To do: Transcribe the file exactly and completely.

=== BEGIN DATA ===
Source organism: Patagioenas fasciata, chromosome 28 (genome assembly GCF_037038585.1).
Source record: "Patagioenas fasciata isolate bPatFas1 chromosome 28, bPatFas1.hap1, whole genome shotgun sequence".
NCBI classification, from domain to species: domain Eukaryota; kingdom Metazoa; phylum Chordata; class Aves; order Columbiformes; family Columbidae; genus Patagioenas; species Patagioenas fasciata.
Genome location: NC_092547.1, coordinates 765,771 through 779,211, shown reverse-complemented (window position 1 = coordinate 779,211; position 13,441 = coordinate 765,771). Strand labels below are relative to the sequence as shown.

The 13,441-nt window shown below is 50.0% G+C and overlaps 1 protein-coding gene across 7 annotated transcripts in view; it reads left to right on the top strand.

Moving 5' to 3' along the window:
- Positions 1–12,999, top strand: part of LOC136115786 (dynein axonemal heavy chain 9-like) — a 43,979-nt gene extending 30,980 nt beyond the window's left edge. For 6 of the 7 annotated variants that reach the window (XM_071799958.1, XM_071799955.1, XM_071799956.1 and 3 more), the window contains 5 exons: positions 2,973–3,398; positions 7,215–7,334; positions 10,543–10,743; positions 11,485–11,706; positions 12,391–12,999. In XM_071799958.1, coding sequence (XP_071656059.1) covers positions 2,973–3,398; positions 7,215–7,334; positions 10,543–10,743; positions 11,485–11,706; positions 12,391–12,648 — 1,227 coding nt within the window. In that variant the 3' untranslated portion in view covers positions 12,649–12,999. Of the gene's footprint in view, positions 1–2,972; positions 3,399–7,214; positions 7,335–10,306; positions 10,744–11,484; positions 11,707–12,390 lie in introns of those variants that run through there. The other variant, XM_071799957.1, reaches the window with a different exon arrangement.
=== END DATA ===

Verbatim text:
Source organism: Patagioenas fasciata, chromosome 28 (genome assembly GCF_037038585.1).
Source record: "Patagioenas fasciata isolate bPatFas1 chromosome 28, bPatFas1.hap1, whole genome shotgun sequence".
NCBI classification, from domain to species: domain Eukaryota; kingdom Metazoa; phylum Chordata; class Aves; order Columbiformes; family Columbidae; genus Patagioenas; species Patagioenas fasciata.
Genome location: NC_092547.1, coordinates 765,771 through 779,211, shown reverse-complemented (window position 1 = coordinate 779,211; position 13,441 = coordinate 765,771). Strand labels below are relative to the sequence as shown.

The 13,441-nt window shown below is 50.0% G+C and overlaps 1 protein-coding gene across 7 annotated transcripts in view; it reads left to right on the top strand.

Moving 5' to 3' along the window:
- Positions 1–12,999, top strand: part of LOC136115786 (dynein axonemal heavy chain 9-like) — a 43,979-nt gene extending 30,980 nt beyond the window's left edge. For 6 of the 7 annotated variants that reach the window (XM_071799958.1, XM_071799955.1, XM_071799956.1 and 3 more), the window contains 5 exons: positions 2,973–3,398; positions 7,215–7,334; positions 10,543–10,743; positions 11,485–11,706; positions 12,391–12,999. In XM_071799958.1, coding sequence (XP_071656059.1) covers positions 2,973–3,398; positions 7,215–7,334; positions 10,543–10,743; positions 11,485–11,706; positions 12,391–12,648 — 1,227 coding nt within the window. In that variant the 3' untranslated portion in view covers positions 12,649–12,999. Of the gene's footprint in view, positions 1–2,972; positions 3,399–7,214; positions 7,335–10,306; positions 10,744–11,484; positions 11,707–12,390 lie in introns of those variants that run through there. The other variant, XM_071799957.1, reaches the window with a different exon arrangement.